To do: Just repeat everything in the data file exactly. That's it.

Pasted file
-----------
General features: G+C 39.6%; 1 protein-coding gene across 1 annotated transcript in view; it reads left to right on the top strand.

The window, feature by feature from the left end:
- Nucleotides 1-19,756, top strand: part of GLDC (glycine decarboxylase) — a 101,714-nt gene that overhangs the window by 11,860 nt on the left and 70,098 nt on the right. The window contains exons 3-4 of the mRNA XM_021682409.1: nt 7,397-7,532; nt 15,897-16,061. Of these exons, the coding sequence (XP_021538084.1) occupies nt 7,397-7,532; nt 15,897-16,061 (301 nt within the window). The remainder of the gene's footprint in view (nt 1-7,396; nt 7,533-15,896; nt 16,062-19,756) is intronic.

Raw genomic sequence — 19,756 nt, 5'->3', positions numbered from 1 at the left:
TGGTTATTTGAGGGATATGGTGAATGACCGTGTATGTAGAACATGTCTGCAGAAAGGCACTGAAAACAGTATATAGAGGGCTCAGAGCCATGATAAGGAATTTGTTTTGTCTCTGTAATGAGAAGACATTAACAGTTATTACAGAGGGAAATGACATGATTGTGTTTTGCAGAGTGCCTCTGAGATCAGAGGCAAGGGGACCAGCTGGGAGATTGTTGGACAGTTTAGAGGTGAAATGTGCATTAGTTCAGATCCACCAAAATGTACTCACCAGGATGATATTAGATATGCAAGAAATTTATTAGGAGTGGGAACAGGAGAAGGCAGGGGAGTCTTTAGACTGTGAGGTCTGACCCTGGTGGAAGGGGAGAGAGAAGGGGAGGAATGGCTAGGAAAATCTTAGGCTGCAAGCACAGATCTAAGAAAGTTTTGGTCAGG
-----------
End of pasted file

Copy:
General features: G+C 39.6%; 1 protein-coding gene across 1 annotated transcript in view; it reads left to right on the top strand.

The window, feature by feature from the left end:
- Nucleotides 1-19,756, top strand: part of GLDC (glycine decarboxylase) — a 101,714-nt gene that overhangs the window by 11,860 nt on the left and 70,098 nt on the right. The window contains exons 3-4 of the mRNA XM_021682409.1: nt 7,397-7,532; nt 15,897-16,061. Of these exons, the coding sequence (XP_021538084.1) occupies nt 7,397-7,532; nt 15,897-16,061 (301 nt within the window). The remainder of the gene's footprint in view (nt 1-7,396; nt 7,533-15,896; nt 16,062-19,756) is intronic.

Raw genomic sequence — 19,756 nt, 5'->3', positions numbered from 1 at the left:
TGGTTATTTGAGGGATATGGTGAATGACCGTGTATGTAGAACATGTCTGCAGAAAGGCACTGAAAACAGTATATAGAGGGCTCAGAGCCATGATAAGGAATTTGTTTTGTCTCTGTAATGAGAAGACATTAACAGTTATTACAGAGGGAAATGACATGATTGTGTTTTGCAGAGTGCCTCTGAGATCAGAGGCAAGGGGACCAGCTGGGAGATTGTTGGACAGTTTAGAGGTGAAATGTGCATTAGTTCAGATCCACCAAAATGTACTCACCAGGATGATATTAGATATGCAAGAAATTTATTAGGAGTGGGAACAGGAGAAGGCAGGGGAGTCTTTAGACTGTGAGGTCTGACCCTGGTGGAAGGGGAGAGAGAAGGGGAGGAATGGCTAGGAAAATCTTAGGCTGCAAGCACAGATCTAAGAAAGTTTTGGTCAGG